Working together to adapt or mitigate climate change is the same as working together for a more resilient future, as EUROCLIMA+ demonstrates.
19 December 2019
Posteado en : Opinion
Alma Martín Pérez, a support technician in the EU-Cuba Exchange of Experiences programme to promote renewable energy sources and energy efficiency reflects on programme participation at COP25 and the results of the summit.
The COP25 World Climate Summit expected more ambitious agreements on climate change neutrality by 2050. The frantic level of discussions and negotiations from the almost 200 countries participating in the summit relentlessly sought a last-minute consensus. Nonetheless, the CO2 emissions market and other relevant issues were postponed until Glasgow COP26, scheduled for November 2020.
Over two weeks, representatives from countries, international organisations, institutions and civil society produced figures that testify to the urgent need for action: The oceans are receiving 13,000,000 tonnes of plastic annually, increasing acidification of the seas is affecting fishing and impacts on food security. Three quarters of the planet are under threat, over one million species are at risk of extinction, greenhouse gases have reached a new high. The next 50 years will see 250 million to 1 billion environmental refugees. The data is overwhelming. Commitments are needed to reduce greenhouse gas emissions and avoid the temperature rising by over 1.5 degrees.
Nonetheless, COP25 was not only about raising the alarm and the environmental emergency. It also offered spaces for awareness and dialogue to address environmental issues from a multi-disciplinary approach: biodiversity, gender, migration, town planning, industry, finance, technological development, etc. A wide range of topics to ensure that both specialists and the general public alike learn of the situation as it stands, without giving way to drama and pessimism, because there is still time to act.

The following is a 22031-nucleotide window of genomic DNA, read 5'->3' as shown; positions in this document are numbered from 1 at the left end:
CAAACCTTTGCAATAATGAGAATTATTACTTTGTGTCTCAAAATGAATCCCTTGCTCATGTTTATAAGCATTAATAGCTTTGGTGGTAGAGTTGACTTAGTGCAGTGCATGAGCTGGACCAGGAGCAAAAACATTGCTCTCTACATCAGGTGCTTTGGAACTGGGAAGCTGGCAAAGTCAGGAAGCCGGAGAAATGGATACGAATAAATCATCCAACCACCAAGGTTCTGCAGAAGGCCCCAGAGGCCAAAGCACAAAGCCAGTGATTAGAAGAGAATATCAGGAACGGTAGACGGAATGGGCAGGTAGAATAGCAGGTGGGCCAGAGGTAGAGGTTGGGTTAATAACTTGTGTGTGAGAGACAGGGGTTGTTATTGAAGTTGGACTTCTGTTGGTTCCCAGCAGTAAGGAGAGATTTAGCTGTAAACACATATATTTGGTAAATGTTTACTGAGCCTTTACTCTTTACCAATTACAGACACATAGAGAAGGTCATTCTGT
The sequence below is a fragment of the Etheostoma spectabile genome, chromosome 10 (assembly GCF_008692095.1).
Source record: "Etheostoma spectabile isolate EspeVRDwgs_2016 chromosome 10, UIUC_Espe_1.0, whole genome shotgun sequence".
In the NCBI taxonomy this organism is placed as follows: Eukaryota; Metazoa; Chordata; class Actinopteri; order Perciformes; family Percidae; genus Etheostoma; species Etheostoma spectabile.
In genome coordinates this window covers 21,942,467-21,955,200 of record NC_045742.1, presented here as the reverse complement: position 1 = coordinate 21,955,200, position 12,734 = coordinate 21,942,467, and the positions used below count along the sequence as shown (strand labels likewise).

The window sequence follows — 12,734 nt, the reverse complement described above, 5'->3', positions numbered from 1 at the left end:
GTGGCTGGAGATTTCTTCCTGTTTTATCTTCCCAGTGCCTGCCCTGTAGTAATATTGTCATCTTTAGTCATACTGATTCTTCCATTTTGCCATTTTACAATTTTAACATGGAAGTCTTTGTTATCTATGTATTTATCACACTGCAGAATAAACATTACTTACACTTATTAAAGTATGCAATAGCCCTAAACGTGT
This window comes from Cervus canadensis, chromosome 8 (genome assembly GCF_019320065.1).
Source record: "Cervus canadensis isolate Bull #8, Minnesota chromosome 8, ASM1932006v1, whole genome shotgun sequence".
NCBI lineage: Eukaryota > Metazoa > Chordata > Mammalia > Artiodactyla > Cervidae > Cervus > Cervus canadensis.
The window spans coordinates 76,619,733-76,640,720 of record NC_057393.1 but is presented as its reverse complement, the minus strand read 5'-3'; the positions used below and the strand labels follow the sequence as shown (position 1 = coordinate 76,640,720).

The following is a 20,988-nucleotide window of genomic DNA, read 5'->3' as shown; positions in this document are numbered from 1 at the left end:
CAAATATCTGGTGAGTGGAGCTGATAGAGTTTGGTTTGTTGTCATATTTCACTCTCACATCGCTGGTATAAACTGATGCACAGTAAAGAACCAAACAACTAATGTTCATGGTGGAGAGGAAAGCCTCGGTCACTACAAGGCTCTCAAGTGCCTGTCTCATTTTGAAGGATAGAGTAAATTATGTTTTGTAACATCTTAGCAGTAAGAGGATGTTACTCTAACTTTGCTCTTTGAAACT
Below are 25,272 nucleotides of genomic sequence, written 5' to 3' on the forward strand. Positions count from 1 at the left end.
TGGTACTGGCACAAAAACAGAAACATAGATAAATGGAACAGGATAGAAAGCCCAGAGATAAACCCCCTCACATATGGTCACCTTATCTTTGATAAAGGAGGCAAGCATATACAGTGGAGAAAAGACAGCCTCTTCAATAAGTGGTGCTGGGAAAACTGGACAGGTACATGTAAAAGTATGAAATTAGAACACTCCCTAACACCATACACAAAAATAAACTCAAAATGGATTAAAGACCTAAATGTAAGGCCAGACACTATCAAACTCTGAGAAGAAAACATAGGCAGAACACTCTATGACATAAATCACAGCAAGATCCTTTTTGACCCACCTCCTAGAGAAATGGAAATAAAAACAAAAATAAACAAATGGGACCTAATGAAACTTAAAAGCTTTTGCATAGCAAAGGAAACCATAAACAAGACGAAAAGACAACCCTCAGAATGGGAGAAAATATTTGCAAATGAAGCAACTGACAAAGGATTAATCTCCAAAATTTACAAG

Accordingly, FIIAPP worked closely with the High Commissioner for the 2030 Agenda, Cristina Gallach, helping to organise COP and promoting different activities, such as the panel on “Energy transition and economic investment opportunities in Cuba” in collaboration with the project coordinator Maite Jaramillo, Felice Zaccheo (European Commission Head of the Regional Programs Unit for Latin America and the Caribbean), Marlenis Águila (Director of Renewable Energies at the Cuban Ministry of Energy and Mines), Elaine Moreno (General Director of the National Energy Office in Cuba – ONURE), Ramsés Montes (Director of Energy Policy at ONURE) and Eric Sicart (Fira Barcelona). This event falls within the scope of the EU-Cuba Experience Exchange programme to promote renewable energy sources and energy efficiency, which is funded by the European Union and managed by FIIAPP. The main elements of the programme were highlighted at this event, along with the opportunities and challenges facing Cuba in developing renewable sources and using energy efficiently.
Island countries are directly subject to the consequences of climate change and are aware of how strongly environmental protection is linked to sustainable economic and social development. Formed by specialists from MINEM and ONURE, the Cuban delegation invited to the COP used the panel to announce the country’s ambitious policy to substantially reduce the use of hydrocarbons and carbon dioxide emissions by 2030 by progressively increasing renewable energy sources and enhancing their use in the electric power generation matrix.